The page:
Contact details

As well as being a freelance writer I am also a qualified counsellor and I work for a low cost counselling service in Exeter and for the NHS Gender Clinic also in Exeter.

Simultaneously, I work as a Disability Member of the First Tier Tribunal, Social Entitlement Chamber sitting on disability benefit tribunals on an ad hoc basis.

As a writer I specialise in writing about disability and health.

My articles have been published in the Guardian, Times, OUCH! [BBC disability website], Disability Now, Broadcast, Lifestyle [Motability magazine], The Practising Midwife, 'Junior, Pregnancy & Baby', Writers' News, Able, Getting There [Transport for London magazine], Junior, Community Care, DPPi [Disability, Pregnancy & Parenthood International]. I have also had articles commissioned by Daily Mail.

For more information about me and for examples of my writing please see below.

If you would like me to write an article for your publication, about any aspect of disability, please do get in touch:

Wednesday, May 23, 2012

Channel 4's Secret Millionaire with Matthew Newbury

Did you see the Secret Millionaire with Matthew Newbury?  For me it illustrated the huge difference between the lives of those who get compensation and those that don't.  

If you didn't see it the story goes that Matthew lost a leg in a traffic accident and got £3million compensation. 

In the programme he went to Manchester to see what disabled people were doing there and met Alex a young man who had become a wheelchair user through meningitis.  Alex was on oral morphine 4 x a day because of the pains in his leg, he was having to crawl upstairs, his family were worrying about finding the money to put down as a deposit for the car they needed so Alex could get around, they had already spent £45,000 on an extension to their house which was no longer suitable for Alex's needs. 

At the end of the programme Matthew gave Alex and his family £3,000 to fund the car deposit and £30,000 to make good and finish the extension - as Alex's mum said this would give Alex 'some dignity back'.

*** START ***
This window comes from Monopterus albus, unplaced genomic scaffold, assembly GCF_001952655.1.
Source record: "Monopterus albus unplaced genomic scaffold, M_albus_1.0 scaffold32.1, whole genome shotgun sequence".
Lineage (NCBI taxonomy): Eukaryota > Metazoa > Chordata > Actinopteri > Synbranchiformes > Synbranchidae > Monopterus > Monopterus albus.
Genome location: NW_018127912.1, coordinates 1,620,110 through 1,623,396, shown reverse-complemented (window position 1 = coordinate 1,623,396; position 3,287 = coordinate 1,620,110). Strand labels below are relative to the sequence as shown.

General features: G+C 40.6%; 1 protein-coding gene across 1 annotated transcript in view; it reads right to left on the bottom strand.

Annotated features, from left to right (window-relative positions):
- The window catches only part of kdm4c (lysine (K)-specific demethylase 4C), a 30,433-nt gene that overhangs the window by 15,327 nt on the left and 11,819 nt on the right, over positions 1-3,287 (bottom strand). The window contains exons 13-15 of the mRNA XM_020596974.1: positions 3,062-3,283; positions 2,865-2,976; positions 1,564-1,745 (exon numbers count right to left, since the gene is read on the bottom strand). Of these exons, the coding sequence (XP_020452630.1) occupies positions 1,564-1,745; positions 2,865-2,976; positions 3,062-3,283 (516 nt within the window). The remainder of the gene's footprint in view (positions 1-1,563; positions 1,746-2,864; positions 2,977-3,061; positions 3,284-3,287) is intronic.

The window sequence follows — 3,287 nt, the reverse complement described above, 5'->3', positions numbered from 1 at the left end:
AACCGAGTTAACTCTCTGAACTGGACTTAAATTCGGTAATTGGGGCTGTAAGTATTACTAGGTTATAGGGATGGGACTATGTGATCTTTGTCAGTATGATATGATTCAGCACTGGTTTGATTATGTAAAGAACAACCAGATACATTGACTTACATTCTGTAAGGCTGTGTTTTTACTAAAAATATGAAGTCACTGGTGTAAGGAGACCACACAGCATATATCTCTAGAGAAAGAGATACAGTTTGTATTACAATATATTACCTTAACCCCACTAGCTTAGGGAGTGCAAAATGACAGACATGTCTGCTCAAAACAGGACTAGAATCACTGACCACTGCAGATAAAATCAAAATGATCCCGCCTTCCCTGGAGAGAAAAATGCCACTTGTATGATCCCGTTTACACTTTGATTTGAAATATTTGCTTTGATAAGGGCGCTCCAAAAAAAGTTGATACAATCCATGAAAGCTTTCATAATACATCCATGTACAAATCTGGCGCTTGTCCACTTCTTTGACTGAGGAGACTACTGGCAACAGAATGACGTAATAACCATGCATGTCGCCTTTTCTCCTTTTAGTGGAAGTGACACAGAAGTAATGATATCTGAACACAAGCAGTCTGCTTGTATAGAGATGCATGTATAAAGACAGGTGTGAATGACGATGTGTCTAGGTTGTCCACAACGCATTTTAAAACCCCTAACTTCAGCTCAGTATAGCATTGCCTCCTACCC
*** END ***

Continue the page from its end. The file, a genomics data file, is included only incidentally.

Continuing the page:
When it comes to compensation the fundamental issue is that if you become disabled in an accident or where there is someone/something else to blame you get compensation - this is money to cover the extra costs of being disabled.  

If you are born disabled or become disabled through something like cancer or meningitis you have to rely on the state to cover those very same costs.  However, the state gives everything with great reluctance, indeed at the moment it is hell bent on taking as much away as it can. 

So you are left with a situation where one person gets £3million and another needs just £33,000 to revolutionise and 'normalise' their life.  Whether Alex would ever get this money from the state in the form of benefits who knows [and it definitely wouldn't be without a very long, hard fight] but the difference in these two individuals circumstances was very very stark.

The sad question is - just how many Alexs are there out there? 

I've written recently about the issue of compensation for Disability Now so to read more see:

Tuesday, May 22, 2012

Olympic Torch Fever!

You'd have to have a heart of stone not to feel a little tiny bit of excitement about the Olympics coming to London now the Torch is winding its way through the country. 

We saw Torch Bearer Colin Edwards carry the torch in our local area on Sunday.  The atmosphere was fabulous.

Here's me with Colin - he's a leg amputee who is currently running the 630 mile South Devon Coast Path to raise money for limb charity Port-er.  

Actually, there are some great stories of disabled people who are carrying the torch and given that we are still very underepresented in the media generally I hope this is an opportunity for people to see us in a positive light, as people who are getting on with and enjoying life.

Friday, May 11, 2012

The point of blogs

I know my blog is a drop in an almost infinite ocean and I often wonder whether it's more of a public self indulgence than anything else and then I get an e mail from someone who's found it and more importantly found it useful because they have Kniest or their child or even new born baby has Kniest.

Then it really hits home and I remember the original reason I started writing about my own experiences - when I was growing up I knew next to nothing about Kniest, just a few fairly useless medical bits of information, and absolutely nothing about the experiences of other people living with the condition.

As far as living with a rare disability it was a very isolated sometimes scary existence.  It also mean I was very disempowered and was reliant on doctors/consultants, who in hindsight knew as little as I did.

Nowadays, thanks to the internet, blogging, groups, facebook and twitter people with very rare conditions like Kniest are able to touch base with each other and it's amazingly empowering to find out real answers and experiences from the horses mouth.

I hope that means younger people [now that makes me sound very old...], and their parents, will have a much easier time of living with a rare disability.  As an adult it's great to know there are other people, like me, out there and I'm not the only one anymore.